9 Actions You Can Take to Survive the Airport

Sometimes it seems like a minor miracle if you can make it from the airport doors to your seat on the plane without being searched, patted down, waiting in an exorbitantly long line, having your gate changed, being charged a fee, or a host of other annoyances. There are many things at the airport that are beyond your control, but taking charge of the things you can do to create a non-aggravating experience may help. These 12 tips will show you how to do just that.

Arrive early: It sounds so obvious, but many people don’t do it, putting themselves through unnecessary stress. Arriving at the airport early starts long before you get in the car, though. It involves packing ahead of time,


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5 Responses to 9 Actions You Can Take to Survive the Airport

  1. Erica says:

    I am surprised to see that nothing was mentioned about bringing your own food, or empty bottles to fill up at water fountains. Most airlines (with the exception of the wonderful Jet Blue) is charging something for snacks, and after delays and frustration, even when they are expensive, they are tempting. Also, bringing your own headphones may save you from having to purchase some cheapies from their airline. That is of course, if they don’t charge you for the movie or “in flight entertainment.”

  2. baselle says:

    I think “prison” when I travel to the airport – no belt, no metal, slip on shoes, no valuables, ziploc bag of mini-toiletries, carry only the necessities. Organization and the checklist is vital. At least a week before, at home I set up a travel pile – the carry on bag, the passport (if applicable), plane ticket, clothes/shoes for the trip (solid colors, no branding), iGo adaptors for any electronics, Ziploc travel bag, money belt, etc. I add and subtract as I think of things, then I pack from the pile.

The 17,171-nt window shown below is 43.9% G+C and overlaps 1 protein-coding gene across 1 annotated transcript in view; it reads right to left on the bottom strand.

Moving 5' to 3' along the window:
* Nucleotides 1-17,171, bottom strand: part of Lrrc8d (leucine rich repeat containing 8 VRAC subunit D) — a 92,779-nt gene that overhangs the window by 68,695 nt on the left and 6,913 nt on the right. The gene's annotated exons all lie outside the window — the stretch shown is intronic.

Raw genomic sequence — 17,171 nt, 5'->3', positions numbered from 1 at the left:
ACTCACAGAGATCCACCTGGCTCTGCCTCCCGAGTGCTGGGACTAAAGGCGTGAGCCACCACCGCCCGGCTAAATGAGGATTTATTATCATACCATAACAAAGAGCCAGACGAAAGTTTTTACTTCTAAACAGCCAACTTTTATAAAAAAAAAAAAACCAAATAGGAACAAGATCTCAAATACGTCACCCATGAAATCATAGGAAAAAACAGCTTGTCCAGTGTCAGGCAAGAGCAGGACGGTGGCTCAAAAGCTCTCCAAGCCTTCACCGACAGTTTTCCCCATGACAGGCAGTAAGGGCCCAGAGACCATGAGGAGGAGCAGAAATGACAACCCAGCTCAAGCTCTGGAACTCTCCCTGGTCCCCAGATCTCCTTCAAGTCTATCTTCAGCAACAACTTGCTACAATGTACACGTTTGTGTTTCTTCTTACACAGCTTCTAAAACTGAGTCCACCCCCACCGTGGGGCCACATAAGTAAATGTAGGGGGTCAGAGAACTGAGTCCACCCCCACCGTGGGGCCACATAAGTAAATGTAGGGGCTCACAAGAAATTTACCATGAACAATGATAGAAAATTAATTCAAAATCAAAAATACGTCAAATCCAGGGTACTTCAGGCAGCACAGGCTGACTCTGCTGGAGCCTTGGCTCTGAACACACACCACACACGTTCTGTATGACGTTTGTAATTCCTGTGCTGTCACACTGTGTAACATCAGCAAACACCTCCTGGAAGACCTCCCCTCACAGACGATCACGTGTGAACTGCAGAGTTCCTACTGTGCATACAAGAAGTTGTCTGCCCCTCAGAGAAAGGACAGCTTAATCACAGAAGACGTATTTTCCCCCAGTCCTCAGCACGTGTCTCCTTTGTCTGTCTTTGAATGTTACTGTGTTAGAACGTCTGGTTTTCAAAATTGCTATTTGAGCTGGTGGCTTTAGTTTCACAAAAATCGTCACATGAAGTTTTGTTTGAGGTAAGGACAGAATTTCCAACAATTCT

And I would make the case of debriefing yourself and what you packed after your trip. If you did not use an item multiple times, you either didn’t need it or you might want to consider buying a small amount of it when you get there.

  3. Hilary says:

    One of the best tricks I learned this year is to program the customer service number for your airline in your phone. Then, if there is a delay or cancellation, you can call that number instead of waiting in line at the ticket counter. Just two days ago my flight was cancelled and I was able to rebook the flight and leave the airport within 10 minutes. It’s truly the best way to go about it, because the people on the phone are not stressed out by angry travelers, so they are much more calm and able to help you!

  4. crazyliblady says:

    I agree about the bringing of food, but for a different reason. I am allergic to milk, so sometimes finding something in an airport that I know I can eat is impossible. I bring along one of those tuna salad kits, a piece of fruit, and trail mix. I buy something to drink at the airport and I am all set. It’s also a lot cheaper to bring food that to pay a lot for a sandwich in an airport.

  5. Jenn says:

    Helpful tips, but I have to disagree with the last. Staying close to your gate can be a necessity in the case of a gate change and/or cancellation. If you don’t hear the announcement, it can ruin a trip!

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